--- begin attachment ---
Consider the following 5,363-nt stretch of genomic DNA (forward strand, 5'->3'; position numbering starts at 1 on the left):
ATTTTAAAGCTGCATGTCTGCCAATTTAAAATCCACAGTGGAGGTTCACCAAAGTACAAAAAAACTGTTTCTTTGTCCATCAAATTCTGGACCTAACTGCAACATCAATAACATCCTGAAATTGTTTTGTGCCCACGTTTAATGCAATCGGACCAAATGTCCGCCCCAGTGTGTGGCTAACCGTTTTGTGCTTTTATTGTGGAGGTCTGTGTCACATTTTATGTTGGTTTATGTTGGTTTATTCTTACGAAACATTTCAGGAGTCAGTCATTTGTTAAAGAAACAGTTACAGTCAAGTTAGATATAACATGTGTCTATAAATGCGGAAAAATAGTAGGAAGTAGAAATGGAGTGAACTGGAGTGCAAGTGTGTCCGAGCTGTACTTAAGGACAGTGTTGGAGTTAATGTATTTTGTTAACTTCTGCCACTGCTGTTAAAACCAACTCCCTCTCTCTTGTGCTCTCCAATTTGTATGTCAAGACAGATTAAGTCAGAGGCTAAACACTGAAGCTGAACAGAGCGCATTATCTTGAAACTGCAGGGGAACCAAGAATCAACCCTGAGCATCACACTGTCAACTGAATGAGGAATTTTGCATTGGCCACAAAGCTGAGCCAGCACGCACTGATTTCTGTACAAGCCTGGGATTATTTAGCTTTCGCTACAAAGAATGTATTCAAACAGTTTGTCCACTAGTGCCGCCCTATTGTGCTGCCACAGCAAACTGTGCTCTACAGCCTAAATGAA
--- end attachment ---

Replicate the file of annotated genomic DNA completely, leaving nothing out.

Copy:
Consider the following 5,363-nt stretch of genomic DNA (forward strand, 5'->3'; position numbering starts at 1 on the left):
ATTTTAAAGCTGCATGTCTGCCAATTTAAAATCCACAGTGGAGGTTCACCAAAGTACAAAAAAACTGTTTCTTTGTCCATCAAATTCTGGACCTAACTGCAACATCAATAACATCCTGAAATTGTTTTGTGCCCACGTTTAATGCAATCGGACCAAATGTCCGCCCCAGTGTGTGGCTAACCGTTTTGTGCTTTTATTGTGGAGGTCTGTGTCACATTTTATGTTGGTTTATGTTGGTTTATTCTTACGAAACATTTCAGGAGTCAGTCATTTGTTAAAGAAACAGTTACAGTCAAGTTAGATATAACATGTGTCTATAAATGCGGAAAAATAGTAGGAAGTAGAAATGGAGTGAACTGGAGTGCAAGTGTGTCCGAGCTGTACTTAAGGACAGTGTTGGAGTTAATGTATTTTGTTAACTTCTGCCACTGCTGTTAAAACCAACTCCCTCTCTCTTGTGCTCTCCAATTTGTATGTCAAGACAGATTAAGTCAGAGGCTAAACACTGAAGCTGAACAGAGCGCATTATCTTGAAACTGCAGGGGAACCAAGAATCAACCCTGAGCATCACACTGTCAACTGAATGAGGAATTTTGCATTGGCCACAAAGCTGAGCCAGCACGCACTGATTTCTGTACAAGCCTGGGATTATTTAGCTTTCGCTACAAAGAATGTATTCAAACAGTTTGTCCACTAGTGCCGCCCTATTGTGCTGCCACAGCAAACTGTGCTCTACAGCCTAAATGAA